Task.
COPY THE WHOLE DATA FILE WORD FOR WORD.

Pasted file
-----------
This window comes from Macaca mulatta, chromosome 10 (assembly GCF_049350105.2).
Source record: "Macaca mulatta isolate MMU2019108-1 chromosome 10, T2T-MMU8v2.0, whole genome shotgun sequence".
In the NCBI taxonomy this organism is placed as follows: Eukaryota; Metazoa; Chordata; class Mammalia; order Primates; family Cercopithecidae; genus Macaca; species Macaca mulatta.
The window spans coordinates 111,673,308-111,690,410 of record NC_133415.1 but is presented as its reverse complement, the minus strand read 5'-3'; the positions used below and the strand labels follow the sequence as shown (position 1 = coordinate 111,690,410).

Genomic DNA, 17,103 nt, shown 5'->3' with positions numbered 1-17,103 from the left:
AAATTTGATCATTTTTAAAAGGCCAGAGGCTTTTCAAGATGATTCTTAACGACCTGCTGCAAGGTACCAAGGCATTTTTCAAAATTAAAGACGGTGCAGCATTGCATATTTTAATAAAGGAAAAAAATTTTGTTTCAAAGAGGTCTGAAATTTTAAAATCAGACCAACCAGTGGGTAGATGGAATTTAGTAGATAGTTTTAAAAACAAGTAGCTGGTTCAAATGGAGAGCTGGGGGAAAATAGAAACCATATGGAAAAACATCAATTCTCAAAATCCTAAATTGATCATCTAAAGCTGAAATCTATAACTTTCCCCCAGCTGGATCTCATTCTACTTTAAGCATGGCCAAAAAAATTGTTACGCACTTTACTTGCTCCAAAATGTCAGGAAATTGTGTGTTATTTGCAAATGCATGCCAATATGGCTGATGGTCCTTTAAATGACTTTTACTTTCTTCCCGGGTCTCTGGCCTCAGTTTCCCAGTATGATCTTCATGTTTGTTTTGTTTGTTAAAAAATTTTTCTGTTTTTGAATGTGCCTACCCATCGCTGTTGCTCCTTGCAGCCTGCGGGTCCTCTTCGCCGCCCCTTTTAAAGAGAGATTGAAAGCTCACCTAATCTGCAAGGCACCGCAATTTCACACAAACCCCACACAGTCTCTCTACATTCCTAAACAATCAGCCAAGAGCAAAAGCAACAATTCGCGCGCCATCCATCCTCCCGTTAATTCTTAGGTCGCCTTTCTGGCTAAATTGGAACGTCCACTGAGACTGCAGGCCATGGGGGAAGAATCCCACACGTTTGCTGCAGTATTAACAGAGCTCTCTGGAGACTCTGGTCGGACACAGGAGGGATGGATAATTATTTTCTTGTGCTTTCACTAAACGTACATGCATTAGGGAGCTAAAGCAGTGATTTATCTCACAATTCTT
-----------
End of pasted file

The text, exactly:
This window comes from Macaca mulatta, chromosome 10 (assembly GCF_049350105.2).
Source record: "Macaca mulatta isolate MMU2019108-1 chromosome 10, T2T-MMU8v2.0, whole genome shotgun sequence".
In the NCBI taxonomy this organism is placed as follows: Eukaryota; Metazoa; Chordata; class Mammalia; order Primates; family Cercopithecidae; genus Macaca; species Macaca mulatta.
The window spans coordinates 111,673,308-111,690,410 of record NC_133415.1 but is presented as its reverse complement, the minus strand read 5'-3'; the positions used below and the strand labels follow the sequence as shown (position 1 = coordinate 111,690,410).

Genomic DNA, 17,103 nt, shown 5'->3' with positions numbered 1-17,103 from the left:
AAATTTGATCATTTTTAAAAGGCCAGAGGCTTTTCAAGATGATTCTTAACGACCTGCTGCAAGGTACCAAGGCATTTTTCAAAATTAAAGACGGTGCAGCATTGCATATTTTAATAAAGGAAAAAAATTTTGTTTCAAAGAGGTCTGAAATTTTAAAATCAGACCAACCAGTGGGTAGATGGAATTTAGTAGATAGTTTTAAAAACAAGTAGCTGGTTCAAATGGAGAGCTGGGGGAAAATAGAAACCATATGGAAAAACATCAATTCTCAAAATCCTAAATTGATCATCTAAAGCTGAAATCTATAACTTTCCCCCAGCTGGATCTCATTCTACTTTAAGCATGGCCAAAAAAATTGTTACGCACTTTACTTGCTCCAAAATGTCAGGAAATTGTGTGTTATTTGCAAATGCATGCCAATATGGCTGATGGTCCTTTAAATGACTTTTACTTTCTTCCCGGGTCTCTGGCCTCAGTTTCCCAGTATGATCTTCATGTTTGTTTTGTTTGTTAAAAAATTTTTCTGTTTTTGAATGTGCCTACCCATCGCTGTTGCTCCTTGCAGCCTGCGGGTCCTCTTCGCCGCCCCTTTTAAAGAGAGATTGAAAGCTCACCTAATCTGCAAGGCACCGCAATTTCACACAAACCCCACACAGTCTCTCTACATTCCTAAACAATCAGCCAAGAGCAAAAGCAACAATTCGCGCGCCATCCATCCTCCCGTTAATTCTTAGGTCGCCTTTCTGGCTAAATTGGAACGTCCACTGAGACTGCAGGCCATGGGGGAAGAATCCCACACGTTTGCTGCAGTATTAACAGAGCTCTCTGGAGACTCTGGTCGGACACAGGAGGGATGGATAATTATTTTCTTGTGCTTTCACTAAACGTACATGCATTAGGGAGCTAAAGCAGTGATTTATCTCACAATTCTT